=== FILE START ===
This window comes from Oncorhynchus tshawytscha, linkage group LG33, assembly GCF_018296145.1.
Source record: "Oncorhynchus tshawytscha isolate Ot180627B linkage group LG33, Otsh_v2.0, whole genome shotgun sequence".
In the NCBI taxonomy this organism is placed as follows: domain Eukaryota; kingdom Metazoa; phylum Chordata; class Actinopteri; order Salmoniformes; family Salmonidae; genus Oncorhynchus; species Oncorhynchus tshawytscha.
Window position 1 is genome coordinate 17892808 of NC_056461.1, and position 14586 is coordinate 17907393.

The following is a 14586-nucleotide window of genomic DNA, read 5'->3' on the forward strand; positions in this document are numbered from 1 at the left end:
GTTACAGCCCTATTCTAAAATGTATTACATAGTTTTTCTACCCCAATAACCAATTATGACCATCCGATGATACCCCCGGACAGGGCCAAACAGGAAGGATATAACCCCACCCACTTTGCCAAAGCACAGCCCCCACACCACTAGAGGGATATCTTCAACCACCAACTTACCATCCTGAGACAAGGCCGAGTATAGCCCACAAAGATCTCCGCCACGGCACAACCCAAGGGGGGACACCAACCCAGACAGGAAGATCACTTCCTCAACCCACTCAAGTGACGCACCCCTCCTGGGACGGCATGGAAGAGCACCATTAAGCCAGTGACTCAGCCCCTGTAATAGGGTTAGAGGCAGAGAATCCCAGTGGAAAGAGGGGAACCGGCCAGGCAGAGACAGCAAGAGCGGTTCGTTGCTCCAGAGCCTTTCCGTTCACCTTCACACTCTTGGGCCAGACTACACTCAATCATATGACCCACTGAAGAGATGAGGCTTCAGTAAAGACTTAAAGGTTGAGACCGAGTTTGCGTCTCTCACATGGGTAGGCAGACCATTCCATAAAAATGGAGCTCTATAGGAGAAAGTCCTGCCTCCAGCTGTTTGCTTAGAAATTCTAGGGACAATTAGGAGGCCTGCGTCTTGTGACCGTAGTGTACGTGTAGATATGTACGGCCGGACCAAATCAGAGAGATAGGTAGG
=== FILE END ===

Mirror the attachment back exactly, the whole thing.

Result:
This window comes from Oncorhynchus tshawytscha, linkage group LG33, assembly GCF_018296145.1.
Source record: "Oncorhynchus tshawytscha isolate Ot180627B linkage group LG33, Otsh_v2.0, whole genome shotgun sequence".
In the NCBI taxonomy this organism is placed as follows: domain Eukaryota; kingdom Metazoa; phylum Chordata; class Actinopteri; order Salmoniformes; family Salmonidae; genus Oncorhynchus; species Oncorhynchus tshawytscha.
Window position 1 is genome coordinate 17892808 of NC_056461.1, and position 14586 is coordinate 17907393.

The following is a 14586-nucleotide window of genomic DNA, read 5'->3' on the forward strand; positions in this document are numbered from 1 at the left end:
GTTACAGCCCTATTCTAAAATGTATTACATAGTTTTTCTACCCCAATAACCAATTATGACCATCCGATGATACCCCCGGACAGGGCCAAACAGGAAGGATATAACCCCACCCACTTTGCCAAAGCACAGCCCCCACACCACTAGAGGGATATCTTCAACCACCAACTTACCATCCTGAGACAAGGCCGAGTATAGCCCACAAAGATCTCCGCCACGGCACAACCCAAGGGGGGACACCAACCCAGACAGGAAGATCACTTCCTCAACCCACTCAAGTGACGCACCCCTCCTGGGACGGCATGGAAGAGCACCATTAAGCCAGTGACTCAGCCCCTGTAATAGGGTTAGAGGCAGAGAATCCCAGTGGAAAGAGGGGAACCGGCCAGGCAGAGACAGCAAGAGCGGTTCGTTGCTCCAGAGCCTTTCCGTTCACCTTCACACTCTTGGGCCAGACTACACTCAATCATATGACCCACTGAAGAGATGAGGCTTCAGTAAAGACTTAAAGGTTGAGACCGAGTTTGCGTCTCTCACATGGGTAGGCAGACCATTCCATAAAAATGGAGCTCTATAGGAGAAAGTCCTGCCTCCAGCTGTTTGCTTAGAAATTCTAGGGACAATTAGGAGGCCTGCGTCTTGTGACCGTAGTGTACGTGTAGATATGTACGGCCGGACCAAATCAGAGAGATAGGTAGG